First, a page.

Savings Bonds – To Cash or Not to Cash

** UPDATE – Feel free to read the original post about what to do with your savings bonds, however, don’t forget to read my update at the end to see how much $$ I made!! **

Savings bonds.  The bummer of all gifts when we were kids.  It wasn’t cash, it had 1/2 the value that was stated, and we were forced to lock them up in our parents safe deposit box.  Ugh.   Well, like the little interest we shared back then – the bonds having none and me having less than none – we have both grown exponentially over time.

I have me a stack of 11 crisp Series EE savings bonds ranging from purchase dates of September 1991 to September 2000…any guess what month my birthday is?  All of my bonds are $50 and as of this month add up to  $727.18  in value.  That includes $452.18 in interest!   Here is a break down on the numbers…

Screenshot 2016-08-26 at 10.37.11 AM - Edited
via Treasury Direct

Who knew my little collection of bonds would grow to such a number?  Crazy!  But is it crazy good or crazy bad to keep them??

As you can see from the chart, I have only gained $12.60 in interest this year to date.  Kind of a bummer.  The bonds purchased before April 1995 are earning interest at a 4% fixed rate and will continue to earn 4% for 30 years from the issue date.  The interest is compounded semiannually.  Not bad when you consider current bank interest rates!

The bonds issued May 1995 and after vary in interest rates…none of which are good.  Do I wait until they reach full maturity to cash them in?  What would be the point…

In our normal crappy bank interest rate world, 1.24% isn’t a bad rate.  Of course, I could cash out and put them in the market and most likely get a better rate.  But I don’t have to do that.  Instead, I can cash out and add them to my Kick Ass Credit Union checking account which earns a guaranteed 4% APY compounded monthly…until they decide to change the rates but haven’t since 2013.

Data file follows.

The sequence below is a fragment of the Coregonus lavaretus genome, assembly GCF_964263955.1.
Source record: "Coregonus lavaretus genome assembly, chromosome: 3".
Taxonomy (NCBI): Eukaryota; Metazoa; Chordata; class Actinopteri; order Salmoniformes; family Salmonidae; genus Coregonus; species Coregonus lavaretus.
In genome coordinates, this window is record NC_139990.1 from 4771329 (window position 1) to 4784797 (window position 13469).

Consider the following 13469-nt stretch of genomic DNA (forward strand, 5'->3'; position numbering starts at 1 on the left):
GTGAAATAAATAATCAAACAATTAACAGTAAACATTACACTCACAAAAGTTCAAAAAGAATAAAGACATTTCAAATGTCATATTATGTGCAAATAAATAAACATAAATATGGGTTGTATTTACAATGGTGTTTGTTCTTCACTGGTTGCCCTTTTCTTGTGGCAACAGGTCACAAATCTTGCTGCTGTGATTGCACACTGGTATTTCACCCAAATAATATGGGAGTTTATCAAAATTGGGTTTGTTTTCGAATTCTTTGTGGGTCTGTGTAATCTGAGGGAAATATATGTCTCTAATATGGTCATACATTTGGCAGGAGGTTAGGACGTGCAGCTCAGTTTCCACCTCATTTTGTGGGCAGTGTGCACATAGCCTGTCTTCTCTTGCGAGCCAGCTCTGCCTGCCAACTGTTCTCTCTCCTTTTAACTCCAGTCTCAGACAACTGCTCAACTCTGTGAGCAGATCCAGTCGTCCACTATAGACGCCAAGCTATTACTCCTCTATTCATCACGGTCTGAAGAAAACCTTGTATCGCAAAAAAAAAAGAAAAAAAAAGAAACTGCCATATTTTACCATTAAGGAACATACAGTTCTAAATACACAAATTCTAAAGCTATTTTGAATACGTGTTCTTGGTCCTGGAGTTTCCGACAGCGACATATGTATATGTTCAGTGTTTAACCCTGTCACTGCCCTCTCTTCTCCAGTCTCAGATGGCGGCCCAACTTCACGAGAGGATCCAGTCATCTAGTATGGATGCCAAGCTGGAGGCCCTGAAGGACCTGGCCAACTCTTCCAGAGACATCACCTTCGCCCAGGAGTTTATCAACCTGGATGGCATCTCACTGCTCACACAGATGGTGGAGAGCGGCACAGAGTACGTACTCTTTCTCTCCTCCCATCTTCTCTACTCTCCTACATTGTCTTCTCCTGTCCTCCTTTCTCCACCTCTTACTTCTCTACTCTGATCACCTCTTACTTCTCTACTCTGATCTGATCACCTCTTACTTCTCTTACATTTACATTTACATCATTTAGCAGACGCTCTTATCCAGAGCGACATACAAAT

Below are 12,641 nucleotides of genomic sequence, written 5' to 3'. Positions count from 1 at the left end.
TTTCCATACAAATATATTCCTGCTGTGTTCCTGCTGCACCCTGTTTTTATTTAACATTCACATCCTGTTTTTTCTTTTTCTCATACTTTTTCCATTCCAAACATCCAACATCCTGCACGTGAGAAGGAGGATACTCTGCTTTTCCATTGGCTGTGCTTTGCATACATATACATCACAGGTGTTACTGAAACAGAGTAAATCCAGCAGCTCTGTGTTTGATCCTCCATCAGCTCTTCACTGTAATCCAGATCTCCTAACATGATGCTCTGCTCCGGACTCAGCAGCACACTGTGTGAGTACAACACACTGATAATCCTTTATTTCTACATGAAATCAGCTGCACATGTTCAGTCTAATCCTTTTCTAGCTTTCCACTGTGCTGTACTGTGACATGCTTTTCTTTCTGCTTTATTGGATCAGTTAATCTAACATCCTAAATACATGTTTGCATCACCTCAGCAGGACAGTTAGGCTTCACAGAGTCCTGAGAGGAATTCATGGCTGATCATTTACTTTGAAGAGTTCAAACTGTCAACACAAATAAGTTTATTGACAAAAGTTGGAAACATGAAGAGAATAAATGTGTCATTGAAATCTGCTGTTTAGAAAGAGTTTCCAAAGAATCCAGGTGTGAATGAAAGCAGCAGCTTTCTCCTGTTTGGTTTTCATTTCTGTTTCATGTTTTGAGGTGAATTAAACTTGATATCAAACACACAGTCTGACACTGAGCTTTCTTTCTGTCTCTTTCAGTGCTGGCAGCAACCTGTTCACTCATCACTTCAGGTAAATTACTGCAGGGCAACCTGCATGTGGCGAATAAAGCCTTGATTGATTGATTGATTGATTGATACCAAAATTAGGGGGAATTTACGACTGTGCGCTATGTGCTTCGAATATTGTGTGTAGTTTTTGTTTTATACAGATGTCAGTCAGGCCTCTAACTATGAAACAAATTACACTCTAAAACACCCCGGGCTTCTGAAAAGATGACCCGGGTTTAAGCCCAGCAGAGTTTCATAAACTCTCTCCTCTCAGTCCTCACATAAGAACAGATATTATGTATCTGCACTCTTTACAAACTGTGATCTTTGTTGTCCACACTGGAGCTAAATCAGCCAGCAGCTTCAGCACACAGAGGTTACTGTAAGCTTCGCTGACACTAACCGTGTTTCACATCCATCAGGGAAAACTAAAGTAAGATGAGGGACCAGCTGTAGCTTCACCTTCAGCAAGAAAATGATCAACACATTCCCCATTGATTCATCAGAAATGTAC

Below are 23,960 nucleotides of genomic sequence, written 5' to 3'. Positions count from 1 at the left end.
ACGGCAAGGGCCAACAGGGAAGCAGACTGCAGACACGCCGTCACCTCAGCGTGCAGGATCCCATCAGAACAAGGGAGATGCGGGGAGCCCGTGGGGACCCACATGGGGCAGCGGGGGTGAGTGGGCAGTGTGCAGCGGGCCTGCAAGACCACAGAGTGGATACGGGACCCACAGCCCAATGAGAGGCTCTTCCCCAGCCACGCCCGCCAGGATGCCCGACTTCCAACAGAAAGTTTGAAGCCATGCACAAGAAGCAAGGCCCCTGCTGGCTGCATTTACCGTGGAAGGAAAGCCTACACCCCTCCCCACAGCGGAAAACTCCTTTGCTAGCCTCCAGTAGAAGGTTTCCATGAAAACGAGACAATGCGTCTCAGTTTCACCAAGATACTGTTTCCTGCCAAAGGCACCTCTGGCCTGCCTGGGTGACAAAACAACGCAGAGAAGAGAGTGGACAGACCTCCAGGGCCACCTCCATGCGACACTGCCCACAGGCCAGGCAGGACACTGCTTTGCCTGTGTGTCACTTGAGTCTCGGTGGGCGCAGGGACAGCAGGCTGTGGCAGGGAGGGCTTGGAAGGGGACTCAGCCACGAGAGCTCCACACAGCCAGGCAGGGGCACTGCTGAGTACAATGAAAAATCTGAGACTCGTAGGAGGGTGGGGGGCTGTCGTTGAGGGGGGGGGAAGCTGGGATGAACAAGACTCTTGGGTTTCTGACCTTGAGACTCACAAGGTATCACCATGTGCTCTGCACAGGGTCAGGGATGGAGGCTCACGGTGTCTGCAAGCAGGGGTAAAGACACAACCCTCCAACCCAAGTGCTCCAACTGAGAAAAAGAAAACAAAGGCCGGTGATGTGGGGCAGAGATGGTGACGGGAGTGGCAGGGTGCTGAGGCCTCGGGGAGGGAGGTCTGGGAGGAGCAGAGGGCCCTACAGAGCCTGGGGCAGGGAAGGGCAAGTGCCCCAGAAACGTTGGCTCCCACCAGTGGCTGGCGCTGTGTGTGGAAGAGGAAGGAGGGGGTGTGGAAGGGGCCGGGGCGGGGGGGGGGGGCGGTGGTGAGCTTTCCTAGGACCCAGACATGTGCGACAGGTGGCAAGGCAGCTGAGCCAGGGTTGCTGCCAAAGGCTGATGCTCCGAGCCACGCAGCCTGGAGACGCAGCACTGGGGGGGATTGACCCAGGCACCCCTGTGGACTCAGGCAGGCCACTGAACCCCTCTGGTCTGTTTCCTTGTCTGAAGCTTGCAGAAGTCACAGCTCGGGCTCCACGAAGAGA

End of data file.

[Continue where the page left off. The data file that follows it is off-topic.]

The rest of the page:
Check out the calculations below in regards to my 9/96 CD with the low interest rate of 1.24% compared to if I cash it out and deposit in my checking:

cd1-editedcd2

If I did my math correctly in the CD calculator, the total amount the 6/96 CD will be at final maturity in June 2026 is $58.66.  That’s only $6.86 difference from where it is sitting now at $51.80!  Bummer!  But if I cash it out and add it to my checking account with the 4% interest rate and compounded monthly, the total would be $76.75…a difference of $18.09!!  Sounds like a good move to me.

I decided to do the math on the 4% interest CDs as well…

cd4cd3-edited

Not much of a difference…but every penny counts!!

Based on this math I have decided to go ahead and start cashing these babies in.  A few words of caution:

1. If you haven’t been paying taxes on your interest yearly (who would??), you have will now be subject to paying federal income tax on the interest earned.  You should get a 1099-INT from the bank that you redeem your bond at.  For more information about taxes and electronic bonds you can visit the Treasury Direct website HERE.

2.  When cashing in your bonds, pay attention to the date!!  Your money has been working hard (and slow) – do not give up the last 6 months of interest by cashing them in a day too soon.  The bonds accrue interest every 6 months.  If my next accrual date is 10/2016, the date the interest is added is the first of that month.  If I cash my bond in on September 30th, I lose all interest that would have been given had I waited that extra day.  It may be pennies but, remember, a million dollars starts with one cent!!   **See Update below…